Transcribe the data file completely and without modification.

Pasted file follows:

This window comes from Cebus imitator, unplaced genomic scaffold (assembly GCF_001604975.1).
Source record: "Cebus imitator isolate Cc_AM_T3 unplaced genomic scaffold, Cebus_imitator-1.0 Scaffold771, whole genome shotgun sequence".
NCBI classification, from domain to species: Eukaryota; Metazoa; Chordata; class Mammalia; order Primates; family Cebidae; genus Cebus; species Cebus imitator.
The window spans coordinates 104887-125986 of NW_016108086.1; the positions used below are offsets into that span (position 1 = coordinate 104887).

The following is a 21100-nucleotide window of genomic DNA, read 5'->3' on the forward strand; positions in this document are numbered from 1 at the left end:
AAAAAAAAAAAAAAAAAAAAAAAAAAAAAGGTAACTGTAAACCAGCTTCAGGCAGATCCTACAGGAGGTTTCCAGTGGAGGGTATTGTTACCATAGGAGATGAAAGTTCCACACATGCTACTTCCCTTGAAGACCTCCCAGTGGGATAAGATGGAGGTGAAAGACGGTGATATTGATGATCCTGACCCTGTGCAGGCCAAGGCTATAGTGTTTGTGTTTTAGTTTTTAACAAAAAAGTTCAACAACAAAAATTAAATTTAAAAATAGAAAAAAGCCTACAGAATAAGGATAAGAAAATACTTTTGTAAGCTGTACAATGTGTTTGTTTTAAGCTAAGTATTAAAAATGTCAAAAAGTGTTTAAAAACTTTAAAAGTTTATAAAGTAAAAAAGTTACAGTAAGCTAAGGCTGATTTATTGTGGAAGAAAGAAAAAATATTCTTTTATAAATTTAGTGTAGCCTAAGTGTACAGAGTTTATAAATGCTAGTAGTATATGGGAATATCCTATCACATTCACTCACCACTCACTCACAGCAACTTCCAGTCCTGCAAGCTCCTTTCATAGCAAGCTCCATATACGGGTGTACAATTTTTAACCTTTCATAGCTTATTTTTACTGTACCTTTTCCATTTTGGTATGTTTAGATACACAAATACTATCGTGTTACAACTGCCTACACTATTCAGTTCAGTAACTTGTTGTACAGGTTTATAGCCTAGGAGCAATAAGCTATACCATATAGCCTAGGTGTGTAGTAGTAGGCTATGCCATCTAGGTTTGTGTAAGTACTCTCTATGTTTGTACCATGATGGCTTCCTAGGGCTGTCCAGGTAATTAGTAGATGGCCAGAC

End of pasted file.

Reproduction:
This window comes from Cebus imitator, unplaced genomic scaffold (assembly GCF_001604975.1).
Source record: "Cebus imitator isolate Cc_AM_T3 unplaced genomic scaffold, Cebus_imitator-1.0 Scaffold771, whole genome shotgun sequence".
NCBI classification, from domain to species: Eukaryota; Metazoa; Chordata; class Mammalia; order Primates; family Cebidae; genus Cebus; species Cebus imitator.
The window spans coordinates 104887-125986 of NW_016108086.1; the positions used below are offsets into that span (position 1 = coordinate 104887).

The following is a 21100-nucleotide window of genomic DNA, read 5'->3' on the forward strand; positions in this document are numbered from 1 at the left end:
AAAAAAAAAAAAAAAAAAAAAAAAAAAAAGGTAACTGTAAACCAGCTTCAGGCAGATCCTACAGGAGGTTTCCAGTGGAGGGTATTGTTACCATAGGAGATGAAAGTTCCACACATGCTACTTCCCTTGAAGACCTCCCAGTGGGATAAGATGGAGGTGAAAGACGGTGATATTGATGATCCTGACCCTGTGCAGGCCAAGGCTATAGTGTTTGTGTTTTAGTTTTTAACAAAAAAGTTCAACAACAAAAATTAAATTTAAAAATAGAAAAAAGCCTACAGAATAAGGATAAGAAAATACTTTTGTAAGCTGTACAATGTGTTTGTTTTAAGCTAAGTATTAAAAATGTCAAAAAGTGTTTAAAAACTTTAAAAGTTTATAAAGTAAAAAAGTTACAGTAAGCTAAGGCTGATTTATTGTGGAAGAAAGAAAAAATATTCTTTTATAAATTTAGTGTAGCCTAAGTGTACAGAGTTTATAAATGCTAGTAGTATATGGGAATATCCTATCACATTCACTCACCACTCACTCACAGCAACTTCCAGTCCTGCAAGCTCCTTTCATAGCAAGCTCCATATACGGGTGTACAATTTTTAACCTTTCATAGCTTATTTTTACTGTACCTTTTCCATTTTGGTATGTTTAGATACACAAATACTATCGTGTTACAACTGCCTACACTATTCAGTTCAGTAACTTGTTGTACAGGTTTATAGCCTAGGAGCAATAAGCTATACCATATAGCCTAGGTGTGTAGTAGTAGGCTATGCCATCTAGGTTTGTGTAAGTACTCTCTATGTTTGTACCATGATGGCTTCCTAGGGCTGTCCAGGTAATTAGTAGATGGCCAGAC